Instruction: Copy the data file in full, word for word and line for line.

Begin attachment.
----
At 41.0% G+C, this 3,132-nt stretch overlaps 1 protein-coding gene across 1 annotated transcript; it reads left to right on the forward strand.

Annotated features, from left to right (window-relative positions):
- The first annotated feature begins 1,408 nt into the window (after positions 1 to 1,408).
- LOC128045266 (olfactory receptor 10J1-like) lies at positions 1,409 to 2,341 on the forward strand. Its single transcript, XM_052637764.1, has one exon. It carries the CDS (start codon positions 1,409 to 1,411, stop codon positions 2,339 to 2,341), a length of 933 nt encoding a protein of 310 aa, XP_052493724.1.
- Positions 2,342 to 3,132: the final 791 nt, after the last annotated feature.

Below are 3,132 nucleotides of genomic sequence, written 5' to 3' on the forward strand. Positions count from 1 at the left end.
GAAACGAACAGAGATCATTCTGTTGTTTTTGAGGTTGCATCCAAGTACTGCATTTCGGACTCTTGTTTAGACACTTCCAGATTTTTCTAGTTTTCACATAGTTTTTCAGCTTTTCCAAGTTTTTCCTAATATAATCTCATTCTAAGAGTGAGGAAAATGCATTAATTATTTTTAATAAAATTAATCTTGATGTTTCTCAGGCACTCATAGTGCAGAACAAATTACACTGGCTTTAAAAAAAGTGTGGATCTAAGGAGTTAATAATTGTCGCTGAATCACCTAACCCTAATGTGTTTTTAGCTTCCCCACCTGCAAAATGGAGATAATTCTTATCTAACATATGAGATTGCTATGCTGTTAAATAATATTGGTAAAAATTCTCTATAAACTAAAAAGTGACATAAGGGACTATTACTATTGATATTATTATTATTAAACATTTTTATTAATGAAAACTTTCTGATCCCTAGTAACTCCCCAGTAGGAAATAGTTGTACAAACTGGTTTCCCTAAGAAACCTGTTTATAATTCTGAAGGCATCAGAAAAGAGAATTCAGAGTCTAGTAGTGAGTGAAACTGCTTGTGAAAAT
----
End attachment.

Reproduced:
At 41.0% G+C, this 3,132-nt stretch overlaps 1 protein-coding gene across 1 annotated transcript; it reads left to right on the forward strand.

Annotated features, from left to right (window-relative positions):
- The first annotated feature begins 1,408 nt into the window (after positions 1 to 1,408).
- LOC128045266 (olfactory receptor 10J1-like) lies at positions 1,409 to 2,341 on the forward strand. Its single transcript, XM_052637764.1, has one exon. It carries the CDS (start codon positions 1,409 to 1,411, stop codon positions 2,339 to 2,341), a length of 933 nt encoding a protein of 310 aa, XP_052493724.1.
- Positions 2,342 to 3,132: the final 791 nt, after the last annotated feature.

Below are 3,132 nucleotides of genomic sequence, written 5' to 3' on the forward strand. Positions count from 1 at the left end.
GAAACGAACAGAGATCATTCTGTTGTTTTTGAGGTTGCATCCAAGTACTGCATTTCGGACTCTTGTTTAGACACTTCCAGATTTTTCTAGTTTTCACATAGTTTTTCAGCTTTTCCAAGTTTTTCCTAATATAATCTCATTCTAAGAGTGAGGAAAATGCATTAATTATTTTTAATAAAATTAATCTTGATGTTTCTCAGGCACTCATAGTGCAGAACAAATTACACTGGCTTTAAAAAAAGTGTGGATCTAAGGAGTTAATAATTGTCGCTGAATCACCTAACCCTAATGTGTTTTTAGCTTCCCCACCTGCAAAATGGAGATAATTCTTATCTAACATATGAGATTGCTATGCTGTTAAATAATATTGGTAAAAATTCTCTATAAACTAAAAAGTGACATAAGGGACTATTACTATTGATATTATTATTATTAAACATTTTTATTAATGAAAACTTTCTGATCCCTAGTAACTCCCCAGTAGGAAATAGTTGTACAAACTGGTTTCCCTAAGAAACCTGTTTATAATTCTGAAGGCATCAGAAAAGAGAATTCAGAGTCTAGTAGTGAGTGAAACTGCTTGTGAAAAT